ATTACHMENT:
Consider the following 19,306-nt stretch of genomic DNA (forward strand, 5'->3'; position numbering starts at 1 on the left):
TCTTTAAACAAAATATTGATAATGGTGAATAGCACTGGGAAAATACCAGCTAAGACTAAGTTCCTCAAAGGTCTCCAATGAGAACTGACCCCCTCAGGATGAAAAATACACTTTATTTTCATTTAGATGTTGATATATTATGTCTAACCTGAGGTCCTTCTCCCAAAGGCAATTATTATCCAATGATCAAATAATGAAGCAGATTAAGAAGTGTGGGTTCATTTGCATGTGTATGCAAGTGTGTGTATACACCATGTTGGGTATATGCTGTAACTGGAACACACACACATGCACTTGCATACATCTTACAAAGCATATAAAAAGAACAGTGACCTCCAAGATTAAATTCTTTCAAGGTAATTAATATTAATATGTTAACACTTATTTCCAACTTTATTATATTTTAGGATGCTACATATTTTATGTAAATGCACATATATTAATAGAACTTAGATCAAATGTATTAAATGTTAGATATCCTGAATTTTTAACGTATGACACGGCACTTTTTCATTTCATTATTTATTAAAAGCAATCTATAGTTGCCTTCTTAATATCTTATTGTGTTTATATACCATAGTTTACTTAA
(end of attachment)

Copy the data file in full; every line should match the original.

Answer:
Consider the following 19,306-nt stretch of genomic DNA (forward strand, 5'->3'; position numbering starts at 1 on the left):
TCTTTAAACAAAATATTGATAATGGTGAATAGCACTGGGAAAATACCAGCTAAGACTAAGTTCCTCAAAGGTCTCCAATGAGAACTGACCCCCTCAGGATGAAAAATACACTTTATTTTCATTTAGATGTTGATATATTATGTCTAACCTGAGGTCCTTCTCCCAAAGGCAATTATTATCCAATGATCAAATAATGAAGCAGATTAAGAAGTGTGGGTTCATTTGCATGTGTATGCAAGTGTGTGTATACACCATGTTGGGTATATGCTGTAACTGGAACACACACACATGCACTTGCATACATCTTACAAAGCATATAAAAAGAACAGTGACCTCCAAGATTAAATTCTTTCAAGGTAATTAATATTAATATGTTAACACTTATTTCCAACTTTATTATATTTTAGGATGCTACATATTTTATGTAAATGCACATATATTAATAGAACTTAGATCAAATGTATTAAATGTTAGATATCCTGAATTTTTAACGTATGACACGGCACTTTTTCATTTCATTATTTATTAAAAGCAATCTATAGTTGCCTTCTTAATATCTTATTGTGTTTATATACCATAGTTTACTTAA